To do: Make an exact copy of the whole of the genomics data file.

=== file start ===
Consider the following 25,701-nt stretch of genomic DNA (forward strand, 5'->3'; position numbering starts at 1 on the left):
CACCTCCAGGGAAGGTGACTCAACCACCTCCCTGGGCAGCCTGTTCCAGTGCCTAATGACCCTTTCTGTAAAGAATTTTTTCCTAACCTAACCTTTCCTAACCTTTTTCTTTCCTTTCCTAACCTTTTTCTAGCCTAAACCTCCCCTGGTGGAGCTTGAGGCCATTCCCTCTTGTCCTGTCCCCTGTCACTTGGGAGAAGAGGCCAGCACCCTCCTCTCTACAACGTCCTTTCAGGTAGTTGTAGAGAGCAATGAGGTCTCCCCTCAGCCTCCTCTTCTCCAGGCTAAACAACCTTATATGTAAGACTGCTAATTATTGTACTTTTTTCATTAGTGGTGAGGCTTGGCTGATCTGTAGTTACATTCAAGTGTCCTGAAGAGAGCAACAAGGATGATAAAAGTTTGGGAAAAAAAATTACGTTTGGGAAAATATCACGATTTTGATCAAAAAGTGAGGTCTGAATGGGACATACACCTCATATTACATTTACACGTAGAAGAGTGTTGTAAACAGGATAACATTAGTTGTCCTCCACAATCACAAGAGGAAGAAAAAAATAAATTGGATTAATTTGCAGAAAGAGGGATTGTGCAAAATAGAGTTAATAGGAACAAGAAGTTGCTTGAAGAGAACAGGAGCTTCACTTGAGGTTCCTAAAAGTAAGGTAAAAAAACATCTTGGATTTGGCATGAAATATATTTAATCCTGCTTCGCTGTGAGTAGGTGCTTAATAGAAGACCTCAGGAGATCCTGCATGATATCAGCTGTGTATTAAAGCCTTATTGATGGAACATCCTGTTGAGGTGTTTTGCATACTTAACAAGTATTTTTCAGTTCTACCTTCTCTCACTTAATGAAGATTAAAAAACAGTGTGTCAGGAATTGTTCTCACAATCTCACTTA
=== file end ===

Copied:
Consider the following 25,701-nt stretch of genomic DNA (forward strand, 5'->3'; position numbering starts at 1 on the left):
CACCTCCAGGGAAGGTGACTCAACCACCTCCCTGGGCAGCCTGTTCCAGTGCCTAATGACCCTTTCTGTAAAGAATTTTTTCCTAACCTAACCTTTCCTAACCTTTTTCTTTCCTTTCCTAACCTTTTTCTAGCCTAAACCTCCCCTGGTGGAGCTTGAGGCCATTCCCTCTTGTCCTGTCCCCTGTCACTTGGGAGAAGAGGCCAGCACCCTCCTCTCTACAACGTCCTTTCAGGTAGTTGTAGAGAGCAATGAGGTCTCCCCTCAGCCTCCTCTTCTCCAGGCTAAACAACCTTATATGTAAGACTGCTAATTATTGTACTTTTTTCATTAGTGGTGAGGCTTGGCTGATCTGTAGTTACATTCAAGTGTCCTGAAGAGAGCAACAAGGATGATAAAAGTTTGGGAAAAAAAATTACGTTTGGGAAAATATCACGATTTTGATCAAAAAGTGAGGTCTGAATGGGACATACACCTCATATTACATTTACACGTAGAAGAGTGTTGTAAACAGGATAACATTAGTTGTCCTCCACAATCACAAGAGGAAGAAAAAAATAAATTGGATTAATTTGCAGAAAGAGGGATTGTGCAAAATAGAGTTAATAGGAACAAGAAGTTGCTTGAAGAGAACAGGAGCTTCACTTGAGGTTCCTAAAAGTAAGGTAAAAAAACATCTTGGATTTGGCATGAAATATATTTAATCCTGCTTCGCTGTGAGTAGGTGCTTAATAGAAGACCTCAGGAGATCCTGCATGATATCAGCTGTGTATTAAAGCCTTATTGATGGAACATCCTGTTGAGGTGTTTTGCATACTTAACAAGTATTTTTCAGTTCTACCTTCTCTCACTTAATGAAGATTAAAAAACAGTGTGTCAGGAATTGTTCTCACAATCTCACTTA